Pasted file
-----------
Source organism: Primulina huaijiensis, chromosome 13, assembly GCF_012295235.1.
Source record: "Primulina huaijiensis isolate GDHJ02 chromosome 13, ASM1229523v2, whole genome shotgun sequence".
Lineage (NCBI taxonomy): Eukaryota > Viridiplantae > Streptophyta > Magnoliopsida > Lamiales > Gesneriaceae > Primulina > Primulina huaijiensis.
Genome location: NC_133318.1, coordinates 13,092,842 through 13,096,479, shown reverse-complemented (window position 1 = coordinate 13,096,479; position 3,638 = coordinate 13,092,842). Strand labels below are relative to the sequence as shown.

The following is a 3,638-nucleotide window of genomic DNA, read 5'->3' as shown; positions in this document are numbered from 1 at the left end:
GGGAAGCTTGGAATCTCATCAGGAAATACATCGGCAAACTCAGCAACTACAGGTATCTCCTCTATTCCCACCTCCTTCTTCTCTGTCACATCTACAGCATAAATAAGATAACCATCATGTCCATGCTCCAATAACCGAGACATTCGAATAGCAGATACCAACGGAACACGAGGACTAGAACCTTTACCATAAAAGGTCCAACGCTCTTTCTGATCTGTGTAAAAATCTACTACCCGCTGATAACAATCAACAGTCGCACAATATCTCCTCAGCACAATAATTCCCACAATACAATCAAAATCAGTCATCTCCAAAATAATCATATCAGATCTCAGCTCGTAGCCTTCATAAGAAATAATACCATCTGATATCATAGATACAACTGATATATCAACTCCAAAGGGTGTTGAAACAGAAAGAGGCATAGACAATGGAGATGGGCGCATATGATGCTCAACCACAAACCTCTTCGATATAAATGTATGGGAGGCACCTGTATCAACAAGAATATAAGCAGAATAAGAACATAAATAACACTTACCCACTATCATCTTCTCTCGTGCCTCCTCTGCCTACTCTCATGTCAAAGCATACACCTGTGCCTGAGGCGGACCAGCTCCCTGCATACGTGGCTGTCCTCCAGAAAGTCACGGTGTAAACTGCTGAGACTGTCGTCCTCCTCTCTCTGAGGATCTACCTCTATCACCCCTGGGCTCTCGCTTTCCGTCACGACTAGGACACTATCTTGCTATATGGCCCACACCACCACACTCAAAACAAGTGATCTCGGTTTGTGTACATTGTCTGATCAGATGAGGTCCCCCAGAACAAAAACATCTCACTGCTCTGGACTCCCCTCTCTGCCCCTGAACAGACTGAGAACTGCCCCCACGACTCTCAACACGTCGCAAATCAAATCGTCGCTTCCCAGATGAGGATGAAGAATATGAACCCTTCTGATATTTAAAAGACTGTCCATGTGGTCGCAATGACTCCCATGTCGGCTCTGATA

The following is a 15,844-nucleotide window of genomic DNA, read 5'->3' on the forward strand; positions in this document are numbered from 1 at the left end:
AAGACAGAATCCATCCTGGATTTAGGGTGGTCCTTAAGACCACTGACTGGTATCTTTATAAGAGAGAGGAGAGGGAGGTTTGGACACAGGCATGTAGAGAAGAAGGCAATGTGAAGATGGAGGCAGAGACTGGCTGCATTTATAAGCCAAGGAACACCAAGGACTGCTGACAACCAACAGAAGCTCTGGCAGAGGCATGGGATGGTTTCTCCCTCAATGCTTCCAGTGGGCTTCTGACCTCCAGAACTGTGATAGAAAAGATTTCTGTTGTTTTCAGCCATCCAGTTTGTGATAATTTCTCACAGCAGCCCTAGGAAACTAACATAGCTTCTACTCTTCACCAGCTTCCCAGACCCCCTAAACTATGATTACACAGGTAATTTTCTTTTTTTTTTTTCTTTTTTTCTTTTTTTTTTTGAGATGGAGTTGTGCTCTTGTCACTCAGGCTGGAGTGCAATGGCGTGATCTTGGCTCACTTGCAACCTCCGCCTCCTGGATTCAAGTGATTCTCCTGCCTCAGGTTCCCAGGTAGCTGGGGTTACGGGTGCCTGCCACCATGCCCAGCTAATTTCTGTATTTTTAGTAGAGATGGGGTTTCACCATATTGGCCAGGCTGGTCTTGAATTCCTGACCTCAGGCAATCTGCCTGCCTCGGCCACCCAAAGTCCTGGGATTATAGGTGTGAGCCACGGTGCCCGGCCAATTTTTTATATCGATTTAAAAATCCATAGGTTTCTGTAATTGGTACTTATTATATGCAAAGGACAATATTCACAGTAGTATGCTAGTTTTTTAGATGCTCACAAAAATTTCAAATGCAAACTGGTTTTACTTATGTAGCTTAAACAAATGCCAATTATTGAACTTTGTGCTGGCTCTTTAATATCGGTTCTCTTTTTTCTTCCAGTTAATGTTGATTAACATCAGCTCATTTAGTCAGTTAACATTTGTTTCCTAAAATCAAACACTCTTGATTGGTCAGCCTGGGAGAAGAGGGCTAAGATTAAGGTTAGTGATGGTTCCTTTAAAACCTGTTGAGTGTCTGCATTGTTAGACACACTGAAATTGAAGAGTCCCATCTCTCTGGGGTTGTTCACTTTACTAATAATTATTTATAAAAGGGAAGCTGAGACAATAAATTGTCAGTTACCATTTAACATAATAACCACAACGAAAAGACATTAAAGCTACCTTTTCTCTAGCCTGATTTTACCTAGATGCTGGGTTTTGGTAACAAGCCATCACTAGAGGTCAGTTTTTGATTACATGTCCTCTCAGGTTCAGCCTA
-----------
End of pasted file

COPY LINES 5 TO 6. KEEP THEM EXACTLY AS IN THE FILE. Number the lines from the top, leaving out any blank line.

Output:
The following is a 3,638-nucleotide window of genomic DNA, read 5'->3' as shown; positions in this document are numbered from 1 at the left end:
GGGAAGCTTGGAATCTCATCAGGAAATACATCGGCAAACTCAGCAACTACAGGTATCTCCTCTATTCCCACCTCCTTCTTCTCTGTCACATCTACAGCATAAATAAGATAACCATCATGTCCATGCTCCAATAACCGAGACATTCGAATAGCAGATACCAACGGAACACGAGGACTAGAACCTTTACCATAAAAGGTCCAACGCTCTTTCTGATCTGTGTAAAAATCTACTACCCGCTGATAACAATCAACAGTCGCACAATATCTCCTCAGCACAATAATTCCCACAATACAATCAAAATCAGTCATCTCCAAAATAATCATATCAGATCTCAGCTCGTAGCCTTCATAAGAAATAATACCATCTGATATCATAGATACAACTGATATATCAACTCCAAAGGGTGTTGAAACAGAAAGAGGCATAGACAATGGAGATGGGCGCATATGATGCTCAACCACAAACCTCTTCGATATAAATGTATGGGAGGCACCTGTATCAACAAGAATATAAGCAGAATAAGAACATAAATAACACTTACCCACTATCATCTTCTCTCGTGCCTCCTCTGCCTACTCTCATGTCAAAGCATACACCTGTGCCTGAGGCGGACCAGCTCCCTGCATACGTGGCTGTCCTCCAGAAAGTCACGGTGTAAACTGCTGAGACTGTCGTCCTCCTCTCTCTGAGGATCTACCTCTATCACCCCTGGGCTCTCGCTTTCCGTCACGACTAGGACACTATCTTGCTATATGGCCCACACCACCACACTCAAAACAAGTGATCTCGGTTTGTGTACATTGTCTGATCAGATGAGGTCCCCCAGAACAAAAACATCTCACTGCTCTGGACTCCCCTCTCTGCCCCTGAACAGACTGAGAACTGCCCCCACGACTCTCAACACGTCGCAAATCAAATCGTCGCTTCCCAGATGAGGATGAAGAATATGAACCCTTCTGATATTTAAAAGACTGTCCATGTGGTCGCAATGACTCCCATGTCGGCTCTGATA